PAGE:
Wednesday, December 22, 2010


Why is it that our emotions give us no warning when they are about to take us on a wild roller coaster ride? Even when we know we are acting crazy, we often can't stop ourselves. People approach the same situation from radically differing viewpoints, and separate sets of emotions and perspectives, and when you arrive at that moment of clashing with someone else you realize how far apart all of us humans can be sometimes.

I long for connection with people, particularly those who are close to me. But I am thinking narcissistically of my own needs and desires in any given setting, and I have to assume that the other person is thinking of theirs. This creates a conflict where one doesn't need to exist, but you don't have much time to prepare when the misunderstanding begins to occur.

A family sits down for a peaceful dinner and the whole event can derail with the smallest comment, look or gesture, and leave hurt feelings and anger in its wake. I abhor how fragile our communication can be as people who love each other and try to be kind to one another, but the cold, hard truth is that we let each other down in a million ways, and we have to be open to that possibility.

We have to ask for what we want. No one can read minds, and shouldn't be expected to. It's not easy for most women to ask specifically for what we need, but we are worth the request, and it helps our men to know what we are looking for when they are not picking up on our cues. I understand this fully, but sometimes forget it when I most need to vocalize what I am looking for.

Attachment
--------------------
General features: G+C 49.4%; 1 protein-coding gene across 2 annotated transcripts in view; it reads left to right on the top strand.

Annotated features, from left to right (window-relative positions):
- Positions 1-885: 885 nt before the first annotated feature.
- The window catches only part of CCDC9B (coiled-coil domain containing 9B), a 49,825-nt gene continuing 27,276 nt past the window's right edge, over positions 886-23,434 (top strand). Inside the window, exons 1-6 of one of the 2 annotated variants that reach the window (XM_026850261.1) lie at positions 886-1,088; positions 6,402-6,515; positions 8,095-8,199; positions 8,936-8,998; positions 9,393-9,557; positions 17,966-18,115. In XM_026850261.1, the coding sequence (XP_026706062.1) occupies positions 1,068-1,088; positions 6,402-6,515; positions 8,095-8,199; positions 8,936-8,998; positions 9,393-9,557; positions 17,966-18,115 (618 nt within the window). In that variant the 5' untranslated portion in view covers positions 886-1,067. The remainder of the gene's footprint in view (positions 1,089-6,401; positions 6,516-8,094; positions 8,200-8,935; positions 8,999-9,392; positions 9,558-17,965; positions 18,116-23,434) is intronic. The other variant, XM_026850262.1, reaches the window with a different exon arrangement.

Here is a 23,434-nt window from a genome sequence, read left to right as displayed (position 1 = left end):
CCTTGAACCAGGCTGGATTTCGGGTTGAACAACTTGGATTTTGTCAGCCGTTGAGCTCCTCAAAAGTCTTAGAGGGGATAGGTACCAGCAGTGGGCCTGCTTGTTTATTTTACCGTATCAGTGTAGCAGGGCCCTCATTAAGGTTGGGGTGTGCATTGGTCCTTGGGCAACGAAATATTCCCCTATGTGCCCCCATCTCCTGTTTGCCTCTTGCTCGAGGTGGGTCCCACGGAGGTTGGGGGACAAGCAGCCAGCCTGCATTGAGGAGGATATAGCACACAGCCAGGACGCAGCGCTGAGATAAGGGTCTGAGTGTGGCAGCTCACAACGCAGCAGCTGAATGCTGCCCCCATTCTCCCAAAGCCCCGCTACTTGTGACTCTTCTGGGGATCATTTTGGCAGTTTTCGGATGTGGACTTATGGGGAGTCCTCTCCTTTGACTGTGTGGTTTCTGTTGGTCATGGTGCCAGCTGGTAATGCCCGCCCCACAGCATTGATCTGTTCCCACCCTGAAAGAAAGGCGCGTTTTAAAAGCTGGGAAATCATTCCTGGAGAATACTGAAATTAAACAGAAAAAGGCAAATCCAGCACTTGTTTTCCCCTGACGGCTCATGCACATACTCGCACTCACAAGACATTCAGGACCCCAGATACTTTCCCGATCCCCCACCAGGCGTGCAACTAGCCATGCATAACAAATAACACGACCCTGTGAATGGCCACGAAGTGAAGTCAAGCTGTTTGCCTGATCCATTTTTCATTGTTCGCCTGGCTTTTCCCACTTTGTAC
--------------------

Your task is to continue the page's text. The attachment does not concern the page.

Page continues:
I wish I could predict my emotional swings. It is one of the biggest frustrations of my life to be held prisoner to my vacillating feelings. I am learning that I must deal with how I feel, or my emotions beat me up until I notice them. Feelings aren't rational and they aren't supposed to be. They are our warning system; our "get engine checked" light, and paying attention to them provides our best defense against sickness and stress.

I am a woman, and must own the emotions I have. They are not wrong. They can help me if I will listen to them and heed what they are trying to tell me. I'm learning not to panic when something sets me off, but to withdraw to a quiet place (the bathroom works well for those of us with small children). If I'm alone, I can center myself enough to hear that still, small voice, and trust it to walk me through to what is really bothering me. If I can calmly understand what the real issue is, I am usually able to deal with it.

No comments:

Post a Comment